Sophos discovers third-party programs for carrying out attacks after delving deep into Netwalker.
Many cybercriminals have been using the pandemic to their benefit. This leaves many companies more vulnerable than normal. Sophos, a leading cybersecurity firm, investigated the Netwalker ransomware which specifically targets large organizations instead of individuals.
During investigations, Sophos uncovered a collection of third-party programs used to quietly set off attacks. The collection even includes legitimate, publicly-available software (like TeamViewer), files cribbed from public code repositories (such as Github), and scripts (PowerShell). All of which were concocted by attackers.
The recent victims were mostly based in the US, Australia, and Western Europe. Sophos also supports reports of the Netwalker’s victim audience as the Netwalker ransomware has programs made to capture Domain Administrator credentials from an enterprise network. Moreover, it also includes orchestration tools which software distribution served from a Domain Controller rarely found among home users.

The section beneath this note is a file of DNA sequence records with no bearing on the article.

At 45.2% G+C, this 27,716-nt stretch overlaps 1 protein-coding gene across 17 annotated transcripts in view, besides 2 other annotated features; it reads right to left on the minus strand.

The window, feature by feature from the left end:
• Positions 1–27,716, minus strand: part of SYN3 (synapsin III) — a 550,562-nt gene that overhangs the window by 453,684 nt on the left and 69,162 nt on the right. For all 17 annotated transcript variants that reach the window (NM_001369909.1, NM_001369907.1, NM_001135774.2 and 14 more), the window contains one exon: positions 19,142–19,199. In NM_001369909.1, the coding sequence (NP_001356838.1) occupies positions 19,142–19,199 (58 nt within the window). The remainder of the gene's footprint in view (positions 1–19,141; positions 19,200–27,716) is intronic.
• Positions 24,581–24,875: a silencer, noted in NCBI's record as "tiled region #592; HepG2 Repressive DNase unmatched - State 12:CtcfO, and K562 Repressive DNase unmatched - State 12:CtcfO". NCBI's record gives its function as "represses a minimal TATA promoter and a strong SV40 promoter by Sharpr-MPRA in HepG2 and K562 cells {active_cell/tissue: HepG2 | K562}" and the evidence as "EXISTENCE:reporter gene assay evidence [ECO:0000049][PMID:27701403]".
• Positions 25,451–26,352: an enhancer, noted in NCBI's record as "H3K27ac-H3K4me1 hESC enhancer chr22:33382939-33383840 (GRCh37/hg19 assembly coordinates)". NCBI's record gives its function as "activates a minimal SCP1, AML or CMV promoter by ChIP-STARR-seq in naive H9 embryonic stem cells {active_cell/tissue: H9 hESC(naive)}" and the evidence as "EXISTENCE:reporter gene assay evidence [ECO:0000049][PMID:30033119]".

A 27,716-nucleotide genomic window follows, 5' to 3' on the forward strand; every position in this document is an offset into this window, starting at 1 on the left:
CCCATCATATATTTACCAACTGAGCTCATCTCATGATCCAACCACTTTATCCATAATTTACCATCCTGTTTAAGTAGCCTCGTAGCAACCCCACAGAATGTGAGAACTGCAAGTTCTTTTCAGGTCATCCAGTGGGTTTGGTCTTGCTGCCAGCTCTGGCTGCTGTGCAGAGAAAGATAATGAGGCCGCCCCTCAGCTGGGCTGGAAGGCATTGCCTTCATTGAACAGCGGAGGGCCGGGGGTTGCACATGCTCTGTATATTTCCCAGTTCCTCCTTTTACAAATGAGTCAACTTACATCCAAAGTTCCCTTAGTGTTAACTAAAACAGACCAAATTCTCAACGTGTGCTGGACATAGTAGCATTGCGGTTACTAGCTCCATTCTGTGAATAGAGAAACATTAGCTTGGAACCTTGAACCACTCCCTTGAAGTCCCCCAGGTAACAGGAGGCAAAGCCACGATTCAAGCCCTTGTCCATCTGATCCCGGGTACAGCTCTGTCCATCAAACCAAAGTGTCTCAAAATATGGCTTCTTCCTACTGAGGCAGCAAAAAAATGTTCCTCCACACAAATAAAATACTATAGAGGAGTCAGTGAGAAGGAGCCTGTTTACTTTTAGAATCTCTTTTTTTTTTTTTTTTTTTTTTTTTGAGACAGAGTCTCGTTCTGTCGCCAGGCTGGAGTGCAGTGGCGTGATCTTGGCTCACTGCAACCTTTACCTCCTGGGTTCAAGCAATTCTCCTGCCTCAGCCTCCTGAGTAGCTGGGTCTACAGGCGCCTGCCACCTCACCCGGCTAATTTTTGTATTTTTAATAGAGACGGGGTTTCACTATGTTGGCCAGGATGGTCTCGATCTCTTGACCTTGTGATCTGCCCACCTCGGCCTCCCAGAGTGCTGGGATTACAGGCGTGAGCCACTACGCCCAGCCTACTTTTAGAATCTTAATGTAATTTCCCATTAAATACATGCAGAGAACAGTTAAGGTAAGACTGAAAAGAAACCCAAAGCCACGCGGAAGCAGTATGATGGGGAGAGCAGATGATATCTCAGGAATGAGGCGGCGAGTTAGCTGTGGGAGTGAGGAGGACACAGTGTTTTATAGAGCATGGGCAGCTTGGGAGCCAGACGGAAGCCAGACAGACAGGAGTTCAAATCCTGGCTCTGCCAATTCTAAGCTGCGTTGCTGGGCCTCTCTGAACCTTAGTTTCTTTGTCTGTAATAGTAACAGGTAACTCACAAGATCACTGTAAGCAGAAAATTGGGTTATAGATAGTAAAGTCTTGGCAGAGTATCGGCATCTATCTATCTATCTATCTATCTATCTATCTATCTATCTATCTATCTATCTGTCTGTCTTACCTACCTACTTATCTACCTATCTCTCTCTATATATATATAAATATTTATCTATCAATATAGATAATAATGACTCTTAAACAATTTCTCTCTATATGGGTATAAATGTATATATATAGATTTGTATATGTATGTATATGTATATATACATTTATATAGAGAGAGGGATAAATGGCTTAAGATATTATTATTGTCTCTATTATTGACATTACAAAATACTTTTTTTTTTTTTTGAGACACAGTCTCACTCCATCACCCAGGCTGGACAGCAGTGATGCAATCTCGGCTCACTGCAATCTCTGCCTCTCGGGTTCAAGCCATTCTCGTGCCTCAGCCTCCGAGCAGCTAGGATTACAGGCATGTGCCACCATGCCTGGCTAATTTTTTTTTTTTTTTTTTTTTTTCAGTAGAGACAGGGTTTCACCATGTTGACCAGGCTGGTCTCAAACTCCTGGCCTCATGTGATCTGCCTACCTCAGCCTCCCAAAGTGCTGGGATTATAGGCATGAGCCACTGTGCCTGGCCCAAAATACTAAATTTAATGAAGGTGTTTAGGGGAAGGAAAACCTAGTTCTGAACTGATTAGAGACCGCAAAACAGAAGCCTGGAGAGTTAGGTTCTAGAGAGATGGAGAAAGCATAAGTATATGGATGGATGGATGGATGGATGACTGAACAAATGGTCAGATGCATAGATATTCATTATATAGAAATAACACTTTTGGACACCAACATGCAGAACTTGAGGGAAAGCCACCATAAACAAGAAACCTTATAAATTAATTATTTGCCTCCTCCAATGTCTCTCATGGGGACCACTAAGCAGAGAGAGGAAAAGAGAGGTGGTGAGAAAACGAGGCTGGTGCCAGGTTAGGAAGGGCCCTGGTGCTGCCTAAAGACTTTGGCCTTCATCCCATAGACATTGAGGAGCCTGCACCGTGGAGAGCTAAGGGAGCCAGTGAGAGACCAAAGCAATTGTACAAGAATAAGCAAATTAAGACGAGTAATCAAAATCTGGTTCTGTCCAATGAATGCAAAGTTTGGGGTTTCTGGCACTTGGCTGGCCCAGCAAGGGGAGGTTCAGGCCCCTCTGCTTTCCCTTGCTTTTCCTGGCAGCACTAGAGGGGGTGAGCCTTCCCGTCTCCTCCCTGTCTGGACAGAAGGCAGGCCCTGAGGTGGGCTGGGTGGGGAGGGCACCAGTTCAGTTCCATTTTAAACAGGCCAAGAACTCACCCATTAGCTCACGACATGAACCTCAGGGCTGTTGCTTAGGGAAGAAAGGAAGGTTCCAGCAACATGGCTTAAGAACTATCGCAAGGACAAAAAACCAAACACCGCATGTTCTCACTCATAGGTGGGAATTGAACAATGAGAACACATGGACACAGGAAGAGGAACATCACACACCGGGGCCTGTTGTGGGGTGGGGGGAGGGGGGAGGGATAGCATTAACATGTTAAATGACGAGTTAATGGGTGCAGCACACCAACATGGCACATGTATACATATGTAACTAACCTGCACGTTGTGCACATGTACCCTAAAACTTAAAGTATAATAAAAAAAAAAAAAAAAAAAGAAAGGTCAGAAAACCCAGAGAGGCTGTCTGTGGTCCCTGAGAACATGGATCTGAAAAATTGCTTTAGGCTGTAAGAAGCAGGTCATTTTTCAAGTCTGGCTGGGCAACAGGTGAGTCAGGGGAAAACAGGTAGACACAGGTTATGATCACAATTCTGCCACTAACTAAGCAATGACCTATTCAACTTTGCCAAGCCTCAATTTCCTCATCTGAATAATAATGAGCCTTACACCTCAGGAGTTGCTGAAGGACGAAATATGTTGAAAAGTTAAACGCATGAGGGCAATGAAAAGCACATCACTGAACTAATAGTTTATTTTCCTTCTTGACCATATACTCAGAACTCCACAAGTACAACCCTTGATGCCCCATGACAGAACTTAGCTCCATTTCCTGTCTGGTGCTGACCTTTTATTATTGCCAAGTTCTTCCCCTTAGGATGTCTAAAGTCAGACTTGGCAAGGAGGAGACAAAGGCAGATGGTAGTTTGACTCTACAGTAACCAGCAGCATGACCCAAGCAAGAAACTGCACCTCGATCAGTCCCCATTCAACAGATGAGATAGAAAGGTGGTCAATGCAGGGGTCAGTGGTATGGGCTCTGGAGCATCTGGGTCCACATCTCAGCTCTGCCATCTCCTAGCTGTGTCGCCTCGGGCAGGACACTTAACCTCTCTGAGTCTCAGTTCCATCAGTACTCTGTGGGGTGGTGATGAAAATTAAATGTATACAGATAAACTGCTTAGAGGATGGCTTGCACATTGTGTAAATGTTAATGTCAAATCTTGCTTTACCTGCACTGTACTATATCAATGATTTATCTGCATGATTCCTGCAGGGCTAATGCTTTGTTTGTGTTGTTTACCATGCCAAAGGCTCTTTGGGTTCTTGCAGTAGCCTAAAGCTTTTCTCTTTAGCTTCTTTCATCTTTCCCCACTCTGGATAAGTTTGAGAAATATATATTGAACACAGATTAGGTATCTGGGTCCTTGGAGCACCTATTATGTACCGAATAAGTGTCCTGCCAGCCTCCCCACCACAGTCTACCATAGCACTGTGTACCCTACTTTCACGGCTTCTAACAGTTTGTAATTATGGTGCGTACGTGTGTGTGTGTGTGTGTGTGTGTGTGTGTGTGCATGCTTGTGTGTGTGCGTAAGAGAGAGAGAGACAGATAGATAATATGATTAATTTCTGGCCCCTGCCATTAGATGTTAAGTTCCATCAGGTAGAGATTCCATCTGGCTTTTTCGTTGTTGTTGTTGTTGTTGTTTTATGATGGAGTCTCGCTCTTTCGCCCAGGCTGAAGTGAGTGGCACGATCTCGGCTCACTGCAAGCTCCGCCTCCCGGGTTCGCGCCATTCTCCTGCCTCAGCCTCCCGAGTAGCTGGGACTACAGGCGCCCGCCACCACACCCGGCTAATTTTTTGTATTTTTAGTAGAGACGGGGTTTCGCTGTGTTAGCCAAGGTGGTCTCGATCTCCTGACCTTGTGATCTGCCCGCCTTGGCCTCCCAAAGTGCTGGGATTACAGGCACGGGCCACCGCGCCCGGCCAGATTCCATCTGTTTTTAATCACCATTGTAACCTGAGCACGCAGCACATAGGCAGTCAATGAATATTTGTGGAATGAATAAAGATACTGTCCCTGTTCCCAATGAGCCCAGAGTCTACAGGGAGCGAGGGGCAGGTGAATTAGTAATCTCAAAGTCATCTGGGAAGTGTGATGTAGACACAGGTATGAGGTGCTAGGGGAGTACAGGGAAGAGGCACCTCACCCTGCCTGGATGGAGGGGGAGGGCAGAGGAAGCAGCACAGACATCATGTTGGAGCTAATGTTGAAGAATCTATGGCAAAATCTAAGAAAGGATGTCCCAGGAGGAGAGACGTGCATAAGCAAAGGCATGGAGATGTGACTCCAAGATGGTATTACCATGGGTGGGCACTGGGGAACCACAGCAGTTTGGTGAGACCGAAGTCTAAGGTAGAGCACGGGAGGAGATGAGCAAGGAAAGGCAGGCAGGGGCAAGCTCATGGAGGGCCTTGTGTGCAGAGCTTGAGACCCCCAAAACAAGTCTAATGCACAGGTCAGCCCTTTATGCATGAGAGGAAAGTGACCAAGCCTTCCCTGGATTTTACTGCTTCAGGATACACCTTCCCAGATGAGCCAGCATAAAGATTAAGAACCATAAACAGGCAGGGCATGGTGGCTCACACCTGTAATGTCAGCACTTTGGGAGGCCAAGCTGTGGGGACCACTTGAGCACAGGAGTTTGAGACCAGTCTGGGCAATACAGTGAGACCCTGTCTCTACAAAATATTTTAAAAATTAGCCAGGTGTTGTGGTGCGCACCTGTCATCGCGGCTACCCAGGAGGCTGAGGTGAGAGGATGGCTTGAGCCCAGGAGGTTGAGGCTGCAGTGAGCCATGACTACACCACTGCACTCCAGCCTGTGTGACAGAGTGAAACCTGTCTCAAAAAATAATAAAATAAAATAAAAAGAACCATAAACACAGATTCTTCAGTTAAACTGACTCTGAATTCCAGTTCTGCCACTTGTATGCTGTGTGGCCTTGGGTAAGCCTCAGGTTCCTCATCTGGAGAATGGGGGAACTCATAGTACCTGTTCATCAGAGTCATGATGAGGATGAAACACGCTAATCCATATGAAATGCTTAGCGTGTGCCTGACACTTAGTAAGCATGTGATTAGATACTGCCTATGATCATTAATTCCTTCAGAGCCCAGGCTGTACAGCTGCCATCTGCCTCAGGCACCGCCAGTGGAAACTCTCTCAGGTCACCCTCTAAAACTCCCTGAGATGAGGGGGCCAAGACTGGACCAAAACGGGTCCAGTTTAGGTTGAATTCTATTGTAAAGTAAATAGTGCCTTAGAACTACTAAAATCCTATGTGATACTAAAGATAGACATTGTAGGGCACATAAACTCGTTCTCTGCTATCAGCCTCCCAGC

The nature of these attacks were characterized by Gabor Szappanos, senior director, Threat Research at SophosLabs as such: “The attacks are usually longer and multi-faceted, meaning attackers spend days or even weeks within targeted organizations, carefully mapping internal networks while gathering credentials and other useful information. In this process, they use legitimate third-party tools that may not be detected by the defenses.”
Learn more about the tools used by the cybercriminals related to the Netwalker Ransomware in the SophosLabs Uncut article.